There’s an elephant in the room as Nacon tells us about Tennis World Tour 2, and it’s not outspoken Australian hotshot Nick Kyrgios. The French publisher – formerly known as BigBen Interactive – knows Tennis World Tour was bad, and while it remains polite and professional throughout, it clearly wants us to understand that this sequel won’t make an unforced error like its predecessor.
The first game was sold on a single promise: Top Spin for the PlayStation 4. 2K Sports’ legendary tennis simulation outperformed even Virtua Tennis in our opinion, providing stroke-for-stroke perfection with a sublime control scheme and innovative online mode. Its successor has the same ambition, but AO Tennis 2 developer Big Ant has been swapped in to lead the production.
The main improvement – of which there are many – is that the sequel has transitioned to a new game engine with twice the animations. This is important for a couple of reasons: it improves the look of the game, but it also enhances the gameplay. Missing animations in the release’s predecessor meant that shot types didn’t always match animations, making manoeuvres impossible to read.
Nacon had been trying to promote Tennis World Tour as an e-sport, but oversights like this meant that it was never going to take off as intended. The publisher also admits that holding tournaments with the original’s shaky online infrastructure proved an exercise in irritation as well, so it’s completely overhauled the netcode to ensure that it actually, y’know, works.
This sequel isn’t just about fixing the old game, though – it’s also bringing some ideas of its own. The serve system has been completely overhauled, for example, meaning that you now have to get your toss right in order to achieve maximum power. Pulling the toss left or right will set you off balance, meaning you won’t get quite the same leverage out of your swing – a smart tweak to a fundamental part of the sport.
Hawkeye has also been added, augmenting some match day drama to tight line calls. And while the stamina system hasn’t been completely overhauled, the publisher acknowledges that the original was buggy in this department, and so it’s tried to better replicate the sense of exhaustion that comes with baseline back-and-forths with the world’s best players.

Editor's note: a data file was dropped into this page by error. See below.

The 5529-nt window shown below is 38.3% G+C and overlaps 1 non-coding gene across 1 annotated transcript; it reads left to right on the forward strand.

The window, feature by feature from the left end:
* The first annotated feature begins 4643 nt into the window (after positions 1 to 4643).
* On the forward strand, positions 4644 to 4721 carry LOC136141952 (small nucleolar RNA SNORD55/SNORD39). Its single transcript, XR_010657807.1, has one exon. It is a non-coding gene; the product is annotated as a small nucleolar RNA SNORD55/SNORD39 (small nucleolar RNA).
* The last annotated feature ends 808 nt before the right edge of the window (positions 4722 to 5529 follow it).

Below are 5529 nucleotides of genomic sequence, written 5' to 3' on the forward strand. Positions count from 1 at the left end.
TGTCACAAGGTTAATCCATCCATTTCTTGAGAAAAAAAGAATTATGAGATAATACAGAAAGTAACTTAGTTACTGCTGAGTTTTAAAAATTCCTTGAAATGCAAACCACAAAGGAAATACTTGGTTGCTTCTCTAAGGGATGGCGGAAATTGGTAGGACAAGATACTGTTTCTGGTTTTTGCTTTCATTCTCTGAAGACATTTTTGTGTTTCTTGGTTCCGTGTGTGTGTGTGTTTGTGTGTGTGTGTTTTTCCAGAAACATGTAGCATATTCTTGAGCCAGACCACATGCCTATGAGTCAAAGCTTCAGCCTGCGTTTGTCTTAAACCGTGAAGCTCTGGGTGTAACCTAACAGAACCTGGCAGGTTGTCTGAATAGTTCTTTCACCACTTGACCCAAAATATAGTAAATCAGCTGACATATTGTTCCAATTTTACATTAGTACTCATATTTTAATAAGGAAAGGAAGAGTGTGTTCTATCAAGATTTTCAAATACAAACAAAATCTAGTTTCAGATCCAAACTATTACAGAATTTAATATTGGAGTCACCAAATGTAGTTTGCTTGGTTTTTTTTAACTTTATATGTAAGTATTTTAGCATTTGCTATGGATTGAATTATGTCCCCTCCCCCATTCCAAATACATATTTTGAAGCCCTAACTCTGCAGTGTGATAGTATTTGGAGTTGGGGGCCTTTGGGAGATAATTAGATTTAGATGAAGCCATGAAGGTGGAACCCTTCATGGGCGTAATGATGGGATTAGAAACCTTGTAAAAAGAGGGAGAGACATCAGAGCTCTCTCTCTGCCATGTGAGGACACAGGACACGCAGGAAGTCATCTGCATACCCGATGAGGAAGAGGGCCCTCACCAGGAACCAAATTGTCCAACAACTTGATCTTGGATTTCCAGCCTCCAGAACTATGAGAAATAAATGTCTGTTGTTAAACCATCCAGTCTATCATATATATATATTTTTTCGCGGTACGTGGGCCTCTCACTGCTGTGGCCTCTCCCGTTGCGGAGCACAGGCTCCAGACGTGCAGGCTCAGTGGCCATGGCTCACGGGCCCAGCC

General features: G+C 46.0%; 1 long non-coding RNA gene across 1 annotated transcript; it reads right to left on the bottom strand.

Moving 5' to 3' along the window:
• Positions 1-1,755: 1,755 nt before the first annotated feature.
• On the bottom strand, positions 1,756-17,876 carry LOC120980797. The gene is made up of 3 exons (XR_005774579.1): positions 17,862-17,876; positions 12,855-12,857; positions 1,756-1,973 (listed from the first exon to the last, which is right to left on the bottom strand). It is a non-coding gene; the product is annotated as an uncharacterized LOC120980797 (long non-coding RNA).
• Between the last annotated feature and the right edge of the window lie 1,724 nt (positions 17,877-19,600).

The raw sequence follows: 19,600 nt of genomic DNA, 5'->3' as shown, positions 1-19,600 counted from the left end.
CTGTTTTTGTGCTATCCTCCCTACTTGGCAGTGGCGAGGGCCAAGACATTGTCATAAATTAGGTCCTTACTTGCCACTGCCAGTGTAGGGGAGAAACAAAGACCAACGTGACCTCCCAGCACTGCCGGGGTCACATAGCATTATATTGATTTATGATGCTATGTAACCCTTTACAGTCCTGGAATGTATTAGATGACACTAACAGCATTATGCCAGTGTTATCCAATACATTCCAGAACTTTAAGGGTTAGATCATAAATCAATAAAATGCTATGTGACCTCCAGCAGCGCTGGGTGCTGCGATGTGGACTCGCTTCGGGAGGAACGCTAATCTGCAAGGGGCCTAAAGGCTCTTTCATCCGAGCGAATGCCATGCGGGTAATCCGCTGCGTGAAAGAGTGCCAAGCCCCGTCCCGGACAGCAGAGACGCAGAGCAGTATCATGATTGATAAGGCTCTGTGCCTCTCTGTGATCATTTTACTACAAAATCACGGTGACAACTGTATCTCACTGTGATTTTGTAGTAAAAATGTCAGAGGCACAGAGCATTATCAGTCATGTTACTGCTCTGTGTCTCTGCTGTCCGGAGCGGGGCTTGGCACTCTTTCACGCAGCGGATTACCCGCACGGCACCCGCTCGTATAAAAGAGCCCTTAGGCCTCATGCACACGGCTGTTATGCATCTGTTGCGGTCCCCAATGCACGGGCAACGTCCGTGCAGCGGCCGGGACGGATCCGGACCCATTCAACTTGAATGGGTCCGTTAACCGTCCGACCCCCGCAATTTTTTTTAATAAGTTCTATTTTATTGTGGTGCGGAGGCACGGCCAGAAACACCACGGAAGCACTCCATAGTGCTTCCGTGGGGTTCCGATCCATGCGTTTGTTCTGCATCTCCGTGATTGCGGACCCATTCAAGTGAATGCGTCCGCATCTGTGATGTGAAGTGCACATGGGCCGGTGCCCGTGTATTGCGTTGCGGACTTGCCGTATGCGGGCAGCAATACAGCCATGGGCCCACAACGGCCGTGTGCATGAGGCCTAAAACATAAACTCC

Perhaps the biggest addition of all is the introduction of doubles, which fans of the sport will know is a completely different experience to singles. Looking back, it’s bizarre to think a tennis title shipped without the ability to play in pairs, but Tennis World Tour was an unmitigated disaster when it first released, so we probably shouldn’t be surprised. It’s finally in, so that’s good.
One idea that we thought was interesting from the original and is returning here is the card system. These can be purchased with in-game currency – there are no microtransactions at all – and allow you to build a deck of five cards which can be triggered during key moments in the match. These may give you a subtle speed advantage, or upgrade your strength temporarily in a tie-break.
While these add an RPG-esque statistical element to the traditional sports gameplay, the publisher claims that they’re designed to replicate those moments of inhuman ability that the world’s best players unlock during Grand Slams. We’ve all seen it: when under the cosh, superstars like Roger Federer are almost impossible to put away, as they overcome impossible odds with superhero-like ability.
There are 38 licensed players in the game, and while we weren’t able to make out all the names during our presentation, we did spot the likes of Rafael Nadal and Garbiñe Muguruza. There’ll also be licensed tournaments which Nacon is keeping under wraps for now, and all real-world surfaces will be represented – with unique ball physics, of course.
We asked whether a PlayStation 5 version is planned later down the line, but Nacon is keeping quiet about that for now. Nevertheless, this does look like a massive improvement. It’s got the same, arcade-inspired saturated look that its predecessor had, but the under-the-hood improvements mean this may finally play a good game of tennis, too. Fingers crossed, eh?
Do you think Tennis World Tour 2 is sounding simply smashing, or did its predecessor damage the brand forever? Do your best John McEnroe impression in the comments section below.